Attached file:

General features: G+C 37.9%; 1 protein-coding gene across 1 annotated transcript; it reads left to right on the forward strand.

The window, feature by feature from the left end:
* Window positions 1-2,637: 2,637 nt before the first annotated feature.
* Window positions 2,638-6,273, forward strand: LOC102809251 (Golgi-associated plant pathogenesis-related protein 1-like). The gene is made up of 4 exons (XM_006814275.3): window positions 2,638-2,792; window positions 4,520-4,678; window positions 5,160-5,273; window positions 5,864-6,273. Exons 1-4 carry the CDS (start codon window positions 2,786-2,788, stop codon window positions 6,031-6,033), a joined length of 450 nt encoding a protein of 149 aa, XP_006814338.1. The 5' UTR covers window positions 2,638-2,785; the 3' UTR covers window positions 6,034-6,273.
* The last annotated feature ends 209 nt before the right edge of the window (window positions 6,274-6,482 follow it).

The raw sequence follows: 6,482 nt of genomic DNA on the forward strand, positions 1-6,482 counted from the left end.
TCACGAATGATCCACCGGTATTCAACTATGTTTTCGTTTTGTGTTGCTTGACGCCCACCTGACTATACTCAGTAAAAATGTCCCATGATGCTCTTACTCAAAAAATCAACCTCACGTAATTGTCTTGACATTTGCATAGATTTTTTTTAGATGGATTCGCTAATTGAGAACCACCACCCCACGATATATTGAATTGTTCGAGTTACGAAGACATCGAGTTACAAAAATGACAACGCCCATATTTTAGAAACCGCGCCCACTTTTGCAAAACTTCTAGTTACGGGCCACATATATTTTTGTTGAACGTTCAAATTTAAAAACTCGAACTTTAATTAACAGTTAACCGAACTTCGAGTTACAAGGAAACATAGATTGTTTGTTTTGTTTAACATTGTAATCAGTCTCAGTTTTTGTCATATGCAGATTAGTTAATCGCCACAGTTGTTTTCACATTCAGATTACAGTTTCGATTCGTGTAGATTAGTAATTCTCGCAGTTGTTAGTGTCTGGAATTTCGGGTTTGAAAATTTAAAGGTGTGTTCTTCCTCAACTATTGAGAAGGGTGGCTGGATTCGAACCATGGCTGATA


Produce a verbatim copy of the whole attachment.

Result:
General features: G+C 37.9%; 1 protein-coding gene across 1 annotated transcript; it reads left to right on the forward strand.

The window, feature by feature from the left end:
* Window positions 1-2,637: 2,637 nt before the first annotated feature.
* Window positions 2,638-6,273, forward strand: LOC102809251 (Golgi-associated plant pathogenesis-related protein 1-like). The gene is made up of 4 exons (XM_006814275.3): window positions 2,638-2,792; window positions 4,520-4,678; window positions 5,160-5,273; window positions 5,864-6,273. Exons 1-4 carry the CDS (start codon window positions 2,786-2,788, stop codon window positions 6,031-6,033), a joined length of 450 nt encoding a protein of 149 aa, XP_006814338.1. The 5' UTR covers window positions 2,638-2,785; the 3' UTR covers window positions 6,034-6,273.
* The last annotated feature ends 209 nt before the right edge of the window (window positions 6,274-6,482 follow it).

The raw sequence follows: 6,482 nt of genomic DNA on the forward strand, positions 1-6,482 counted from the left end.
TCACGAATGATCCACCGGTATTCAACTATGTTTTCGTTTTGTGTTGCTTGACGCCCACCTGACTATACTCAGTAAAAATGTCCCATGATGCTCTTACTCAAAAAATCAACCTCACGTAATTGTCTTGACATTTGCATAGATTTTTTTTAGATGGATTCGCTAATTGAGAACCACCACCCCACGATATATTGAATTGTTCGAGTTACGAAGACATCGAGTTACAAAAATGACAACGCCCATATTTTAGAAACCGCGCCCACTTTTGCAAAACTTCTAGTTACGGGCCACATATATTTTTGTTGAACGTTCAAATTTAAAAACTCGAACTTTAATTAACAGTTAACCGAACTTCGAGTTACAAGGAAACATAGATTGTTTGTTTTGTTTAACATTGTAATCAGTCTCAGTTTTTGTCATATGCAGATTAGTTAATCGCCACAGTTGTTTTCACATTCAGATTACAGTTTCGATTCGTGTAGATTAGTAATTCTCGCAGTTGTTAGTGTCTGGAATTTCGGGTTTGAAAATTTAAAGGTGTGTTCTTCCTCAACTATTGAGAAGGGTGGCTGGATTCGAACCATGGCTGATA